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But I am almost certain that sometime down the line when you are practicing as a physician in the normal world, the need for fitness, activity and perhaps travel will send you back to triathlon. Maybe not as a pro, but as an age grouper just spending time doing the sport to balance off a high pressure professional life!
thinks she's going for the olympic racing walking team... time will tell if she truly loves it...
only if you truly love something will you do it and keep it doing it, till you can't do it no more.
If there are no dogs in Heaven, then when I die I want to go where they went. - Will Rogers
Emery's Third Coast Triathlon | Tri Wisconsin Triathlon Team | Push Endurance | GLWR
2020 Races not yet canceled:
Ironman Chattanooga and Ironman Arizona
Favorite Gear: Dimond | TriRig | Desoto Sport | Hoka One One
I wonder if these folks would agree with you..
wellington, potts, alexander, wuertel, reed, sousa, kemper, rapp...and the list goes on.
"Good genes are not a requirement, just the obsession to beat ones brains out daily"...the Griz
I know that Chrissie Wellington expressed similar doubts ("triathlon is not a meaningful and fulfilling career") to Brett Sutton, who told her - correctly - that she would, because of her success, have a bigger platform to make change than she ever could have imagined working in government (which she did before). And it's true. Look at the statements she has made re: women in sport, the work she has done for ALS, and - most importantly (IMO) - the unquantifiable value of shattering the limits of what people thought was possible. Look at the people Chrissie inspires by what she does. You think that doesn't have a real impact on peoples' lives? You think that isn't fulfilling and meaningful?
It's a rare and special treat to make your living doing something you love. And I think that the opportunity to do so is always meaningful, always fulfilling, and always has a real impact on other people.
If you have a dream, pursue it as hard as you can. The world needs more of that.
"Non est ad astra mollis e terris via." - Seneca | rappstar.com | FB - Rappstar Racing | IG - @jordanrapp | Game Designer @ Zwift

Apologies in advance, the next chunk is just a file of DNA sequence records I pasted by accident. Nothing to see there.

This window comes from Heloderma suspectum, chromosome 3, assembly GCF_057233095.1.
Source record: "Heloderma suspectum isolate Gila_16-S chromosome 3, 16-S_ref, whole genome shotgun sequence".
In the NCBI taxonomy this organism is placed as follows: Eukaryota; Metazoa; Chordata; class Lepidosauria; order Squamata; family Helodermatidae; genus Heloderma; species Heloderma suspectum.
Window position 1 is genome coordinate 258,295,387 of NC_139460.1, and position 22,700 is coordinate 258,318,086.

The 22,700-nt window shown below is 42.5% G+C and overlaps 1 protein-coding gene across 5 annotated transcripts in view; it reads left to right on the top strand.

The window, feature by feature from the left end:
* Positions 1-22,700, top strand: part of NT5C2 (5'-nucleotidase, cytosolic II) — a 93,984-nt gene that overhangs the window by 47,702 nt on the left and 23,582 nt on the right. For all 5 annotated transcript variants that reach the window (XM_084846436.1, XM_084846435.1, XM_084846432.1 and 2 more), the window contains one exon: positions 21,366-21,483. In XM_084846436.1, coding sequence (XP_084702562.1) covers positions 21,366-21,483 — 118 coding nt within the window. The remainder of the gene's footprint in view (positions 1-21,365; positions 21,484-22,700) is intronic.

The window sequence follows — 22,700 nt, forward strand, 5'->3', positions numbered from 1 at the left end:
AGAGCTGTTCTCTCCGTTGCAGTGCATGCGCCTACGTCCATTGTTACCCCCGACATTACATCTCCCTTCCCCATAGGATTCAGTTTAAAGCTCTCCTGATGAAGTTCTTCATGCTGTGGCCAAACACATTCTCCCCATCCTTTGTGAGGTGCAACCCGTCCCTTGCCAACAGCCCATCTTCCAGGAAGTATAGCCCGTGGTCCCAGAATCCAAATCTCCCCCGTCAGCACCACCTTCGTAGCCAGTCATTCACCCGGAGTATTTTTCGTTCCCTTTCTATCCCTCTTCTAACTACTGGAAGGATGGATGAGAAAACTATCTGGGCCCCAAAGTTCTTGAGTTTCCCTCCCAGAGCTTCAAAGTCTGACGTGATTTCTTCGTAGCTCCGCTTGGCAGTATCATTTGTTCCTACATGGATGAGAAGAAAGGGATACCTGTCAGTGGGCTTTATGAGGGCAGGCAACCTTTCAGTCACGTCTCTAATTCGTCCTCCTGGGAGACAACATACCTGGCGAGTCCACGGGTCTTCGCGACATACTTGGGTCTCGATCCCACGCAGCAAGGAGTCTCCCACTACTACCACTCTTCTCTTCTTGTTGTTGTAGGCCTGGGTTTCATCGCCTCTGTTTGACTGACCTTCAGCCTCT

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Good move by Jocelyn!
Once I'd read thru all of doc's gems on the tbb website the only reason I ever really visited was to see what Jocelyn was doing (I like Brandon's blog too).
Watching her progress was really inspiring. There was a point where she was blogging every day; that was awesome. She offered a view into a world that most of us don't get to see. And a perspective that was very open, candid and funny.
I think Jocelyn had a huge impact on people. It may not be the same as what she can do now, but she gave way more than many top pros and I was surprised more sponsors didn't clamour to sign her.
What she had that most pro's dont, is a point of view, and nothing to lose. The "problem" with many pro's is they have a lot to lose and they feel their best position is not to have a point of view. As @rapstar and Chrissie have also proven, it's not nad to have a point of view, but eventually you get defined by it. Most pro's treat triathlon as a job, then a passion. They let the job define them, Jocelyn never did and she will be the same in what she does next, it's just the way she is.
Jocelyn was fun from the get-go when I first knew her, there were just a small band of triathletes back in 2002/3 on Livejournal along with someguy called Zuckerberg, when I met her in real time she was obviously passionate and cared about things, but she thought she had a chance at making it as a pro' and so I agreed to help. She was already committed to helping through her prosthetics, we rode 40-miles back to Austin from a race where she'd just won her age group... the rest is history. She gave it her best shot, was a role model for many and had a big impact out in China and Korea, this years accident with the car at IM Korea just accelerated a decision I think should would have made anyway.
++Mark. [former wongstar travel sponsor]
Rappstar is a bit different as he was a 'voice' in triathlon before he was a successful athlete - but as time goes on he gets less and less defined by his words and more and more defined by his results.
I'd add that Jocelyn took us all on a journey as she travelled around the world, broke and single, trying to make it as a pro.
I honestly think that if she hired an editor she could take all her blog entries from this period and have a really successful book!